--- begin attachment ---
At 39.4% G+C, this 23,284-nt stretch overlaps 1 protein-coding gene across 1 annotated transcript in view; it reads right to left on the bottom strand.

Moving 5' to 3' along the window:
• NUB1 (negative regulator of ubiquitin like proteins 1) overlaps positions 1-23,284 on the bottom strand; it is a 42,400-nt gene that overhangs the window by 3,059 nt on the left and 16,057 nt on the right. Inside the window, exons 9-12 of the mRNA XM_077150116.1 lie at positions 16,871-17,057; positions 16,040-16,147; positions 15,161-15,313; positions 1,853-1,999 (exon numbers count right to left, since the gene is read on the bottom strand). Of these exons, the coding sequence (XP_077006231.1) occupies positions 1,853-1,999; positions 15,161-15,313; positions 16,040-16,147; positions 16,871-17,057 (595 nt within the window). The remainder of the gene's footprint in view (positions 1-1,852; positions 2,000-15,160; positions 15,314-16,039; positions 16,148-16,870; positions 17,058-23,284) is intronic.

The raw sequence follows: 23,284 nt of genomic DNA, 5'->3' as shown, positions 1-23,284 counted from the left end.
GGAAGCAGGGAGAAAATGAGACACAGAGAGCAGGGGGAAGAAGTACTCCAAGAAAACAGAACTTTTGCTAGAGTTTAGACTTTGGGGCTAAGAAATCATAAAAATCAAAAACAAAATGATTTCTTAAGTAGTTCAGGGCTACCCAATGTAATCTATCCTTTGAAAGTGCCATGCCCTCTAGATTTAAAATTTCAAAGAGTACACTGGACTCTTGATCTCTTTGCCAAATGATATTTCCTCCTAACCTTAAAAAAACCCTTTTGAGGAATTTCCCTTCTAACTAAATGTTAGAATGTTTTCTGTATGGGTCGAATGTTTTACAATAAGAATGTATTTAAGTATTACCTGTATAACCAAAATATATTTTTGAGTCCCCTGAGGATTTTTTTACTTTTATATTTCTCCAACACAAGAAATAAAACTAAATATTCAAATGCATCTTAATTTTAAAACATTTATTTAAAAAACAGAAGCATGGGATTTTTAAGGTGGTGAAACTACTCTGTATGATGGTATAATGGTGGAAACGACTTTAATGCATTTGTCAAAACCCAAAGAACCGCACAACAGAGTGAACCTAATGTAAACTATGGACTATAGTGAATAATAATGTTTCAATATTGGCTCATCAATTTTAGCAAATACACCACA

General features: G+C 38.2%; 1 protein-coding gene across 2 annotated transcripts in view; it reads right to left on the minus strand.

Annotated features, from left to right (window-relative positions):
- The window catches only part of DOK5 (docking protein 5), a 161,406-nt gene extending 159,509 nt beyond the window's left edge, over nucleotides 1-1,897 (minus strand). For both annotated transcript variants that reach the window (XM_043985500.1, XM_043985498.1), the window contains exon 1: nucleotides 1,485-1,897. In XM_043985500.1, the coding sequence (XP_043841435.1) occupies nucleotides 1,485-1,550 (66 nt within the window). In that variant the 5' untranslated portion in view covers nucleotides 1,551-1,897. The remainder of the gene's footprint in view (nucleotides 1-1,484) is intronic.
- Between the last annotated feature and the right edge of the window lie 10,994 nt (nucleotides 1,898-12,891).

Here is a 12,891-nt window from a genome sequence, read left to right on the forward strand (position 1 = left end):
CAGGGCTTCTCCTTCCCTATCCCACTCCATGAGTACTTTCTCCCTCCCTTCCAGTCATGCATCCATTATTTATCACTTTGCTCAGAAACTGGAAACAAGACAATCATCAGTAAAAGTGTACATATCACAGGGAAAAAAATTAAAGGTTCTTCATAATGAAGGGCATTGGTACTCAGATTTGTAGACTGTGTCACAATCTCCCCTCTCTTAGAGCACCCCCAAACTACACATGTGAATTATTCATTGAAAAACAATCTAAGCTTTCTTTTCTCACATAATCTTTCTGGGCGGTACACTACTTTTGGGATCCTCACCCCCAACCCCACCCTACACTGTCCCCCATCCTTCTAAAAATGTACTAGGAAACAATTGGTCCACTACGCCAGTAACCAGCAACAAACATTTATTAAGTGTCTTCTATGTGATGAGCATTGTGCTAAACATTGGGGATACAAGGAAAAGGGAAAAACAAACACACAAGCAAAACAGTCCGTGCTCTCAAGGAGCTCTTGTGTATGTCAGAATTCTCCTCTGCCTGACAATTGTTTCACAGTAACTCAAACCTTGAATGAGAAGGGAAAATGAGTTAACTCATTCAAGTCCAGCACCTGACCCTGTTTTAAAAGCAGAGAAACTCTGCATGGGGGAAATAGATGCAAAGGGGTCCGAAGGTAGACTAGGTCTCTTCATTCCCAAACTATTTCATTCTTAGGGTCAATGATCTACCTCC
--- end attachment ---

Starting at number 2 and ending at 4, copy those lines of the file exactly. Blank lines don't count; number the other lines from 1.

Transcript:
Moving 5' to 3' along the window:
• NUB1 (negative regulator of ubiquitin like proteins 1) overlaps positions 1-23,284 on the bottom strand; it is a 42,400-nt gene that overhangs the window by 3,059 nt on the left and 16,057 nt on the right. Inside the window, exons 9-12 of the mRNA XM_077150116.1 lie at positions 16,871-17,057; positions 16,040-16,147; positions 15,161-15,313; positions 1,853-1,999 (exon numbers count right to left, since the gene is read on the bottom strand). Of these exons, the coding sequence (XP_077006231.1) occupies positions 1,853-1,999; positions 15,161-15,313; positions 16,040-16,147; positions 16,871-17,057 (595 nt within the window). The remainder of the gene's footprint in view (positions 1-1,852; positions 2,000-15,160; positions 15,314-16,039; positions 16,148-16,870; positions 17,058-23,284) is intronic.

The raw sequence follows: 23,284 nt of genomic DNA, 5'->3' as shown, positions 1-23,284 counted from the left end.